Permafrost affects only 10 percent of the Earth’s surface—mainly in the far north. However, changes in these distant regions should concern us all. Rapid warming is causing cascading changes in permafrost regions that are threatening biodiversity, the stability of global climate, and the wellbeing of over 1.5 billion people.
“We must stop fossil fuel emissions to protect permafrost ecosystems,” says Laodong Guo, PhD, a professor in the School of Freshwater Sciences at University of Wisconsin-Milwaukee and an associate editor of Frontiers in Environmental Science – Biogeocheical Dynamics. “Preserving permafrost ecosystems is crucial to humanity. Faster decarbonization is essential.”
Guo and Benjamin Abbott, PhD, a professor at Brigham Young University conceived of a study analyzing permafrost that was published in Frontiers in Environmental Science in June 2022. A team of 33 international experts, including Guo and Abbott, summarized more than 200 recent studies about how climate change and permafrost are interacting.
The science and policy experts focused on four key permafrost regions: the Arctic Ocean, the Boreal Forest, the Arctic Tundra, and the Tibetan Plateau (see Figure 1 below). Together called the permafrost domain, these areas are especially vulnerable to climate change because of their dependence on ice. This is a problem because they are warming three-times faster than the global average, with many regions already 2 to 5 degrees Celsius warmer than before the Industrial Revolution.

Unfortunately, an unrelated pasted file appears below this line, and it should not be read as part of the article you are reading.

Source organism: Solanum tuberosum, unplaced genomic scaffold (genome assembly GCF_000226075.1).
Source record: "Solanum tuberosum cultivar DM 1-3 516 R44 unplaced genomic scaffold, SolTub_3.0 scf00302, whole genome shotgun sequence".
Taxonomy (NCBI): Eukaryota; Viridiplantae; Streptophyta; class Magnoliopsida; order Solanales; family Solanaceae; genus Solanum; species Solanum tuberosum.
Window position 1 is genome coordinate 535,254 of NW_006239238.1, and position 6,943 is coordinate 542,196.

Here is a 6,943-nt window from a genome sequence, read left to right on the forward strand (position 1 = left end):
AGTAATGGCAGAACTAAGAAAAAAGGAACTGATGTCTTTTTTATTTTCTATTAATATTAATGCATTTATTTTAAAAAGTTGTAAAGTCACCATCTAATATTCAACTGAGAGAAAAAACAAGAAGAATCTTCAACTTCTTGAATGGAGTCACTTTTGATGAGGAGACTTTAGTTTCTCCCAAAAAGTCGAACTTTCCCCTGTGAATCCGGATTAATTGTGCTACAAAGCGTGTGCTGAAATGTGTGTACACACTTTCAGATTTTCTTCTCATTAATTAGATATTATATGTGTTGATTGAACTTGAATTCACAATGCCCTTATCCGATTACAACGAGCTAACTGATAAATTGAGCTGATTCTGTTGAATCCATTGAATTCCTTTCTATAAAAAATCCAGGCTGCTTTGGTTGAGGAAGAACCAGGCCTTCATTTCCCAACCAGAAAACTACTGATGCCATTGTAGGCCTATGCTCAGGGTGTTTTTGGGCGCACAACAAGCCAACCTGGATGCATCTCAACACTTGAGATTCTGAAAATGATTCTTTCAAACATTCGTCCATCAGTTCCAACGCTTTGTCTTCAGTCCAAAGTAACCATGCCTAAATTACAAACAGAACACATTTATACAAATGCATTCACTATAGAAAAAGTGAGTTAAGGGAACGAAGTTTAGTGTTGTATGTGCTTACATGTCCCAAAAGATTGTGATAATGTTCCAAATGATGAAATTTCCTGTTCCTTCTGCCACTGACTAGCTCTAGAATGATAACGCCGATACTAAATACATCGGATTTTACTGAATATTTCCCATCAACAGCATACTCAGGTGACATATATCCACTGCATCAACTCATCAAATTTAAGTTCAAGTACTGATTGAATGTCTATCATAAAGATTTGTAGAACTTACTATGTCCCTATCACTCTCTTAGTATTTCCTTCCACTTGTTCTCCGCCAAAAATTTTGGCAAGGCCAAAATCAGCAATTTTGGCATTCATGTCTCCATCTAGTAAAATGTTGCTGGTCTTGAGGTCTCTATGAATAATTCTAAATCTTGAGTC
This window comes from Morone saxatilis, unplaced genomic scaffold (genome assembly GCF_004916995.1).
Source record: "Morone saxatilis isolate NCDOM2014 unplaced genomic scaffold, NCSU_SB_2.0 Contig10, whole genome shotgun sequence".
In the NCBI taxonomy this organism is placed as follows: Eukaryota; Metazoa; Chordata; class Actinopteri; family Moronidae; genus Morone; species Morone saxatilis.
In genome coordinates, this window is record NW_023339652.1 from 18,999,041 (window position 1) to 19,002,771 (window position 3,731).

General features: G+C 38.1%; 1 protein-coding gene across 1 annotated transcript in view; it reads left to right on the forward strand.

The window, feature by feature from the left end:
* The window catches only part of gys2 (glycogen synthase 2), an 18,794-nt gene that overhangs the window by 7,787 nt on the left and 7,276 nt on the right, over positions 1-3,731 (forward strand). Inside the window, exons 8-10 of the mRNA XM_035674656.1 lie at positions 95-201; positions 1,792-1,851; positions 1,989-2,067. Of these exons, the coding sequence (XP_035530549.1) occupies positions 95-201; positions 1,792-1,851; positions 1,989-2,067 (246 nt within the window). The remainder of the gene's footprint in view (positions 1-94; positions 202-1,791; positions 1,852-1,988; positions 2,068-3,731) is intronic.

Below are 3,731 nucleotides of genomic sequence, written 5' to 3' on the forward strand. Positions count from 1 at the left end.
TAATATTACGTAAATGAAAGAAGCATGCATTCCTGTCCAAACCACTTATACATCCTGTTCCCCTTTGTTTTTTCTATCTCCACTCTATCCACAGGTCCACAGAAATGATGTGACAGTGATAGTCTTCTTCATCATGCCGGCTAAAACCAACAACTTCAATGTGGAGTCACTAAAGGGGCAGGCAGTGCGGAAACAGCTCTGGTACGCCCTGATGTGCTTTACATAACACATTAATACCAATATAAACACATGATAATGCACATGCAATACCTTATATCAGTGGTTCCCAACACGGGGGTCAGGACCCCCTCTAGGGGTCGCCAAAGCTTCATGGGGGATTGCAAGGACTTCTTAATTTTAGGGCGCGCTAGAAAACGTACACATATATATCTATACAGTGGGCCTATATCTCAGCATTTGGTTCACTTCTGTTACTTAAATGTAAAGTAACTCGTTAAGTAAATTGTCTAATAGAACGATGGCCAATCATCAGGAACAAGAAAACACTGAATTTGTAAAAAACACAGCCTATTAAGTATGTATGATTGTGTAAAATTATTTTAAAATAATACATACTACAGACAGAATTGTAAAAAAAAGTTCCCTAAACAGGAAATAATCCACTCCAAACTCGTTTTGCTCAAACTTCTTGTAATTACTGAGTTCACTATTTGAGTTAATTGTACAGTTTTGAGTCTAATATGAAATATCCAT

The study estimates that the permafrost domain contains between 2.5 and 3 trillion tons of organic carbon; more than all of Earth’s other life, soil, and atmosphere combined. As this plant and animal material begins to decompose, microorganisms produce CO2, CH4, and N2O, the three most important long-lived greenhouse gases. Under more extreme warming scenarios, permafrost rot could produce hundreds of billions of tons of emissions.
The study reveals that dramatic changes are progressing decades faster than expected. Sea ice and snow cover have plummeted, storms have intensified, soils and coastlines are eroding, and wildfires are burning through the winter. The experts insist that a “time bomb” scenario of runaway greenhouse gas release is unlikely. Rather than an abrupt belch, greenhouse gas release from the permafrost domain could last hundreds of years and occur across millions of square kilometers. This results in a slower climate feedback but also makes it extremely difficult to stop.
“The faster we reduce emissions, the more the permafrost domain remains stable and healthy,” Guo says.
As important as permafrost climate feedbacks are, the experts emphasize that the permafrost domain is more than just “a pile of greenhouse gas precursors.” It is home to tens of millions of Indigenous and immigrant people, and it supplies water and resources to billions more, largely around the Tibetan Plateau. The authors propose that policy action is needed both within and beyond the borders of the permafrost domain. They advocate for the rapid reduction of fossil fuel use globally and support for Indigenous and immigrant permafrost communities who are already dealing with the consequences of climate change.
“If we fail to protect permafrost ecosystems, the consequences for human rights, biosphere integrity and global climate will be severe,” they write. “The policy implications are clear: The faster we reduce human emissions and draw down atmospheric CO2, the more of the permafrost domain we can save.”
Citation: Benjamin W. Abbott, Joanna Carey, Jessica G. Ernakovich, Jennifer Frederick, Laodong Guo, Gustaf Hugelius, Paul J. Mann, Raymond Lee, Michael M. Loranty, Robie Macdonald, Susan Natali, David Olefeldt, Abigail Rec, Martin Robards, Verity G. Salmon, Christina Schädel, Ted Schuur, Sarah Shakil, Arial Shogren, Jens Strauss, Suzanne Tank, Brett F. Thornton, Rachael Treharne, Merritt Turetsky, Carolina Voigt, Yuanhe Yang, Jay P. Zarnetske, Qiwen Zhang, Scott Zolkos (2022). We must stop fossil fuel emissions to protect permafrost ecosystems. Frontiers in Environmental Science 10:889428. doi:10.3389/fenvs.2022.889428